Concentration in Literary Studies

Assessment for Concentration in Literary Studies

In class discussions and their assessment portfolios, students who are completing a major in English with a concentration in literary studies will demonstrate that they are

persuasive expository writers
Papers which meet this goal will show the student writer's awareness of
      •    purpose in writing,
      •    audience,
      •    role,
      •    tone,
      •    and use of supporting details.
familiar with the literary traditions of Britain, Europe, or the U.S.
Papers which meet this goal will show the student writer's knowledge of
      •    a literary school, movement, period, genre, or major author,
      •    and the debate over the literary canon.
skillful interpreters of literature
Papers which meet this goal will show the student writer's ability to
      •    read literature closely and discuss narration, literary devices, or poetics,
      •    use evidence from the history of literature,
      •    and situate literature in its socio-historical context.
effective synthesizers of ideas
Papers which meet this goal will show that the student writer can
•    compare and contrast themes across works of literature,
•    apply a theory of literature (e.g., feminism, psychoanalysis, historicism) to texts,
•    and use research to enter scholarly dialogue.

    The first document in each English major's portfolio will be a lengthy essay (typically15-20 pages) that lists what is in the portfolio, names the course for which each item was produced, and explains the relevance of individual items to specific departmental goals. These materials may be written papers and, less frequently, essay exams. For example, a paper written for ENG 108 College Writing would be expected to show a mastery of purpose, audience, role, tone, and supporting details—the sub-goals of the "persuasive expository writer" criterion. Similarly, a paper for an upper-division course might demonstrate your knowledge of "the literary traditions of Britain, Europe, and the U.S" as well as your ability to interpret literature. Papers produced for upper-division courses in other departments may be applied to these general criteria as well, so long as you provide a specific context for their inclusion. As a whole, the introductory essay will be a reasoned argument that treats the portfolio's materials as evidence of your development as a student.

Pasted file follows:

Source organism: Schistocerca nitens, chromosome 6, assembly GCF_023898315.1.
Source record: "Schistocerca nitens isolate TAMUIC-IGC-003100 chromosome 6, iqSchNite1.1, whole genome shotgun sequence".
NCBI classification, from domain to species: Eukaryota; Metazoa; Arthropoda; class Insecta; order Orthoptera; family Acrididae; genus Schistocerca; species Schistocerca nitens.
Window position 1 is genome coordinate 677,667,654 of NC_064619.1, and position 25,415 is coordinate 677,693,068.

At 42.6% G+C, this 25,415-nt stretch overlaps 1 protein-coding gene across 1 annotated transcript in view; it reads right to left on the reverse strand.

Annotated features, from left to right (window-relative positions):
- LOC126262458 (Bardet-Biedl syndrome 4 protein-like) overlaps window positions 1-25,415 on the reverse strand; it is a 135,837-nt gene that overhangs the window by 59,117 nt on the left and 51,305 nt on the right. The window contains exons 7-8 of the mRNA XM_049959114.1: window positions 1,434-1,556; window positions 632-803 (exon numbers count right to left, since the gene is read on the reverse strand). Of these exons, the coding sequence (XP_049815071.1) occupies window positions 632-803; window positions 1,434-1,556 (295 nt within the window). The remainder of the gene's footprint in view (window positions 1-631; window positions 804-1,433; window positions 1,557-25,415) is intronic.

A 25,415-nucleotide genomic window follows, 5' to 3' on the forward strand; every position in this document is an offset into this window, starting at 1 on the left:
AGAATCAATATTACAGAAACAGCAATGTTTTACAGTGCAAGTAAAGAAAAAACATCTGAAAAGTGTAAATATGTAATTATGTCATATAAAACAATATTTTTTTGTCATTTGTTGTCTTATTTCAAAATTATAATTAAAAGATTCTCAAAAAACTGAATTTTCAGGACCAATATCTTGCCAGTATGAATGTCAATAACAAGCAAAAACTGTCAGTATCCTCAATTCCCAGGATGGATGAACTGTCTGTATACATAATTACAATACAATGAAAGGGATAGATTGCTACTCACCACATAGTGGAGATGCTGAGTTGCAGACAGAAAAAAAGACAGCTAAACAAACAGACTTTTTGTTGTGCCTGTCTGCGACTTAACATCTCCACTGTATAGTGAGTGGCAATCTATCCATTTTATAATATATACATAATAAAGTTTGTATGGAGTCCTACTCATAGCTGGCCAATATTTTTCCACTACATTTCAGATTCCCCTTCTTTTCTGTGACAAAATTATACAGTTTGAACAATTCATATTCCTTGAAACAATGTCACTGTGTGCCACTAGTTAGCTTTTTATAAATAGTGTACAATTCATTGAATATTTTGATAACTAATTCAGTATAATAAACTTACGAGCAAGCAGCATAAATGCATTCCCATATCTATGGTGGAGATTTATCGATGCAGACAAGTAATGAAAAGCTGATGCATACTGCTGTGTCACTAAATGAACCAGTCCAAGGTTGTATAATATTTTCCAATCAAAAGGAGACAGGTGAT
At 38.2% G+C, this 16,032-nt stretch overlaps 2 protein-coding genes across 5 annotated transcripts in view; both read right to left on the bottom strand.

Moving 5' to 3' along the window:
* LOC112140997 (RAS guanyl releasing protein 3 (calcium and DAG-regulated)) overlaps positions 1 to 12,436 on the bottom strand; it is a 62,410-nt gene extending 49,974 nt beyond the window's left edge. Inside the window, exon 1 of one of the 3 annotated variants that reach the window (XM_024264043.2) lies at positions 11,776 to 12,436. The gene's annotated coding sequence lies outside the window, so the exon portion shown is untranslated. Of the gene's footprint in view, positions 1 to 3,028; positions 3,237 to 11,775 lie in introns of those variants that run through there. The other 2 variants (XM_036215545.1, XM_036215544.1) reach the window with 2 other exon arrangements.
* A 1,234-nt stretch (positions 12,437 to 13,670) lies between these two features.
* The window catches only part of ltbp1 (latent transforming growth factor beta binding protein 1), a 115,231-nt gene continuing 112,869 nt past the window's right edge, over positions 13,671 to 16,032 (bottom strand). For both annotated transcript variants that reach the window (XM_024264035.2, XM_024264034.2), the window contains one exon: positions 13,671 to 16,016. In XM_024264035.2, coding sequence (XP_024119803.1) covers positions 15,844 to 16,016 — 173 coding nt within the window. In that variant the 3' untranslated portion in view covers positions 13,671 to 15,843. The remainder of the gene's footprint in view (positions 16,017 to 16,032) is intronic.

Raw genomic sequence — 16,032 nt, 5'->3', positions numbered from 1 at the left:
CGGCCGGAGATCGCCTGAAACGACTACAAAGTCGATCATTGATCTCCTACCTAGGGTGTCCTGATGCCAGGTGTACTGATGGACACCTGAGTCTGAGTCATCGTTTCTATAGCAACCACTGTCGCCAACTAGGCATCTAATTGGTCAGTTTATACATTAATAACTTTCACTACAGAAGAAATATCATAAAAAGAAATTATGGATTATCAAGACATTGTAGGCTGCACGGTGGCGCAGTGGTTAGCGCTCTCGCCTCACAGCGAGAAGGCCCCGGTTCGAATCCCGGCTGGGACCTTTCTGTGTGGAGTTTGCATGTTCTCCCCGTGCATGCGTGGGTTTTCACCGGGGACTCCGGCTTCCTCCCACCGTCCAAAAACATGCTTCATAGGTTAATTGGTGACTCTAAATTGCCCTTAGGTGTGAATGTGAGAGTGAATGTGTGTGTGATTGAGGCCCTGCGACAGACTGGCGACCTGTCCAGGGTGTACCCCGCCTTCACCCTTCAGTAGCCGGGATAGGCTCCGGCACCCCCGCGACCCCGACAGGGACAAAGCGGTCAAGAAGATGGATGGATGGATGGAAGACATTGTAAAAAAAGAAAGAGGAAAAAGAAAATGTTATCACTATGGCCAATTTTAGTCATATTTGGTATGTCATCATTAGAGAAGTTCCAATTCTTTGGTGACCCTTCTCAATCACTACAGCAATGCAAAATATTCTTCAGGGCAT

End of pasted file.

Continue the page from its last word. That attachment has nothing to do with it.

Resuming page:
Students will develop their portfolios during their senior year by enrolling in ENG 400 Assessment Portfolio, a one-half credit course required for graduation. Questions about portfolios should be directed to Professor Larry Shillock.

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HEAR FROM A WILSON STUDENT!


How did your English major prepare you for life after Wilson?

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I came to Wilson as an Equine Facilitated Therapeutics major and decided, at the end of my freshman year, to add a major in English with a concentration in Literary Studies. Double-majoring in two fields with almost nothing in common and juggling an increasing number of extra-curricular activities was a challenge, but I wanted to take advantage of all the opportunities offered me during my time at Wilson. While peer-teaching the first year seminar class, working as a writing tutor, editing The Billboard, and compiling The Bottom Shelf Review, I discovered that remaining in an atmosphere where I could continue to learn and share my knowledge with others was important to me, so I applied to graduate school for English. Without Wilson’s leadership opportunities and engaging academic programs, I doubt I would have come to that decision.

–Jess Domanico, BA ‘11

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The courses I took in the English and Communications Department of Wilson College prepared me for my career in teaching in several ways. My English classes familiarized me with classical works of Western literature. They also gave me an idea of the time periods and cultures that produced these works, which helps me to explain the cultural context of these and other pieces to my students. Writing assignments taught me to think and write clearly, two skills that are indispensable to a teacher. Class discussions not only delved deep into themes and characterization, which I will be teaching to my own students, but gave me a chance to practice thinking on my feet and presenting ideas in a comprehensible and concise fashion. 

-Ashley Barner, BA ‘08

Contact Information

Dr. Michael G. Cornelius
Department Chair
717-264-4141  ext. 3308